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Students receiving disability accommodations have made the transition from high school to college.

How Disability Services Differ Between High School and College

As you make the transition from high school to college, you will find the world of services and accommodations for students with disabilities dramatically different.

One of the first changes you will experience is that colleges are not permitted to ask if you have a disability when you apply for admission.

If you would like to receive disability accommodations, it is your responsibility to identify yourself to ASU’s Office of Student Affairs in Room 112 of the Houston Harte University Center. 

Below is a table that outlines the differences between high school and college disability services. You can also read the items below the table about several important pieces of federal legislation that you may need to understand.

Differences Between High School and College Disability Services
  High School College
Applicable Laws
  • IDEA
  • Section 504 (D)
  • Rehabilitation Act
  • Section 504 (E)
  • Rehabilitation Act 
Required Documentation
  • Individual Education Plan
  • School provides evaluation at no cost to the student
  • School conducts evaluations at prescribed intervals 
  • Varies depending on the disability
  • IEP and 504 Plans are not sufficient; must include the testing on which the requested accommodations are based
  • Student responsible for obtaining evaluation.
  • Student generally is not required to be re-tested after initial documentation approval unless additional accommodations warrant more documentation
Student Role
  • Student is identified and supported by parents and teachers
  • Primary responsibility for accommodations belongs to the school 
  • Student must self-identify at designated office
  • Primary responsibility for accommodations belongs to the student 
Parent Role
  • Parent has access to student’s records and participates in accommodation process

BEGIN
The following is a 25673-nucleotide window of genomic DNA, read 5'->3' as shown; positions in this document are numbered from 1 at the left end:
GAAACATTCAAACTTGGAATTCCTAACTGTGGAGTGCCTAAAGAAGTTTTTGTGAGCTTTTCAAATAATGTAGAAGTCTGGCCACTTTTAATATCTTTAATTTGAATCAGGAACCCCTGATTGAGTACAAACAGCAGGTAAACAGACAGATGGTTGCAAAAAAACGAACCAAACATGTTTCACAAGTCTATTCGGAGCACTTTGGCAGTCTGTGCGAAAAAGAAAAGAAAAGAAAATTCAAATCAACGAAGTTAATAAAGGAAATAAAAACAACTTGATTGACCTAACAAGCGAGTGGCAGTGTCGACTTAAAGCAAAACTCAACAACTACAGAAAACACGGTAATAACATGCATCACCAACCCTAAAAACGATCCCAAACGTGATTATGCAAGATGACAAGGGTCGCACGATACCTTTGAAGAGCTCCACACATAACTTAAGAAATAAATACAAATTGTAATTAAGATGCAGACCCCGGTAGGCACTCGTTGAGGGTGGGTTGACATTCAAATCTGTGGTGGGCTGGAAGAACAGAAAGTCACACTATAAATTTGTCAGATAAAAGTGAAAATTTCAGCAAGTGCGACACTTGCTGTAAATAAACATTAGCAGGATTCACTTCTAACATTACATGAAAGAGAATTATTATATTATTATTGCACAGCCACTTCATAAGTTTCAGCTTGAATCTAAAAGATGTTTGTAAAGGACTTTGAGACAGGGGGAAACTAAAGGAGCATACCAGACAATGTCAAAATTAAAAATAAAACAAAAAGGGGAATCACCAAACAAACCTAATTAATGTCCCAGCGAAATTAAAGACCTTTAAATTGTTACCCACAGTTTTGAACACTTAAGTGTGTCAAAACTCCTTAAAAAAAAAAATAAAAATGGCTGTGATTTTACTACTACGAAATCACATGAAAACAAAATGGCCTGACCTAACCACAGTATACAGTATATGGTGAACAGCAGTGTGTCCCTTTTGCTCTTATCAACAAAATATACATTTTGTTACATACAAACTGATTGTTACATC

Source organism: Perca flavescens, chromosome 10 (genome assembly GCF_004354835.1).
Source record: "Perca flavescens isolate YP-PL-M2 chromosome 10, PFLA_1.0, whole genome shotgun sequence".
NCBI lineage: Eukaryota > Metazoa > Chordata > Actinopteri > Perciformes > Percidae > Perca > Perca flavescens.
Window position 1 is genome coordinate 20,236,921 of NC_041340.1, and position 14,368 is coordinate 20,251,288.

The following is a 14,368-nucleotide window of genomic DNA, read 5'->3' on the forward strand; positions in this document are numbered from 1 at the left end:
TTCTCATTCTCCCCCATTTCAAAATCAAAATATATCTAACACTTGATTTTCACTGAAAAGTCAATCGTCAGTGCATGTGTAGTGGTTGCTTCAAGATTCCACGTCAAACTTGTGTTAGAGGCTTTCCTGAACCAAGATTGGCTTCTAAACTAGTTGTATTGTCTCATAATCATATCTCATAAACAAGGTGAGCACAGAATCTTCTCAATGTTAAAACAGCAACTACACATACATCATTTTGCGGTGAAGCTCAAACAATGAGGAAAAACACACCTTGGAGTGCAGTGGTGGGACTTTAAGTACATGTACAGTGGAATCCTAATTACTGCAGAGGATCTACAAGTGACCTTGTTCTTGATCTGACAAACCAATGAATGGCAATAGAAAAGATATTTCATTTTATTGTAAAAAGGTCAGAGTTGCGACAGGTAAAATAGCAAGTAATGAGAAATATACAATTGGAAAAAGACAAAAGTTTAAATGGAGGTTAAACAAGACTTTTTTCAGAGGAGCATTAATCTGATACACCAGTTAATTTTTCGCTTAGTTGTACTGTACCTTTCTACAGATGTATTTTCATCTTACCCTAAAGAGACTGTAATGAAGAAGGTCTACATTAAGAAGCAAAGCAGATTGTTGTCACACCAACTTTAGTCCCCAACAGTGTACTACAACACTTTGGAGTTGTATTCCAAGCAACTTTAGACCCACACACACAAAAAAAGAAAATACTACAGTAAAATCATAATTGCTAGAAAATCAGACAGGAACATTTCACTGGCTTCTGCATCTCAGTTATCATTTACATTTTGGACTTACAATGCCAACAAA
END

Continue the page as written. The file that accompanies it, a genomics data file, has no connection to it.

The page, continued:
• Parent advocates for the student 
  • Parent does not have access to disability-related records unless student provides written consent
  • Student advocates for self
Curriculum and Instruction
  • Many schools modify curriculum and/or alter the pace of assignments
  • Use multi-sensory approach
  • Weekly testing, mid-term, final, and graded assignments
  • Attendance taken and reported 
  • Faculty not required to modify curriculum
  • Student tends to rely on lecture. May or may not use multi-sensory approach
  • Student is responsible for attending class 
  • Some schools modify tests
  • Grades may be modified based on the quality of the curriculum
  • Grades reflect the work submitted 

Significant Federal Legislation

  • Individuals with Disabilities Education Act (IDEA)

    IDEA is a federal law that governs special education delivery for children ages 3-21 (or until high school graduation). An Individualized Education Plan (IEP) is developed by the educational team for each child and indicates how a child’s education will be individualized to best serve him or her. The focus of IDEA is to ensure that students are successful in the K-12 system.

  • Section 504

    Section 504 of the Rehabilitation Act of 1973 is a law that protects students from discrimination based on their disabilities.

    Subpart D of the act applies to grades K-12, and Subpart E applies to postsecondary institutions. A 504 Plan is developed when a K-12 student needs certain accommodations and modifications to either the physical space in the school or the learning environment.